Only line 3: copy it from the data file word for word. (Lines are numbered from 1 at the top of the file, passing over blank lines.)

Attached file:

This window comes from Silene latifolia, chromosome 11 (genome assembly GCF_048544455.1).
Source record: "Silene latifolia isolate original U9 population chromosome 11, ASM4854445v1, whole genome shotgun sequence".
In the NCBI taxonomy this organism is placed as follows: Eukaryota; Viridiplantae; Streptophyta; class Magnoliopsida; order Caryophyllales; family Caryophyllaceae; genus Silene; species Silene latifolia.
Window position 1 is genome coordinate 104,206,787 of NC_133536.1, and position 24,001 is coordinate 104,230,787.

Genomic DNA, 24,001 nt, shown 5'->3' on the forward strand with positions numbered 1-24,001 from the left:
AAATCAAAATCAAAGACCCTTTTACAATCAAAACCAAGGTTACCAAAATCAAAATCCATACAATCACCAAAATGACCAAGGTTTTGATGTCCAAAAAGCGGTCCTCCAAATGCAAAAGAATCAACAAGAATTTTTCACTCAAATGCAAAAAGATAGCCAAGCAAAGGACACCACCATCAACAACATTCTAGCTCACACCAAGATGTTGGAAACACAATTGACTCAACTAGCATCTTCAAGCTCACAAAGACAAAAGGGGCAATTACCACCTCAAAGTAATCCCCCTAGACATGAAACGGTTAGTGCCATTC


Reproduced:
In the NCBI taxonomy this organism is placed as follows: Eukaryota; Viridiplantae; Streptophyta; class Magnoliopsida; order Caryophyllales; family Caryophyllaceae; genus Silene; species Silene latifolia.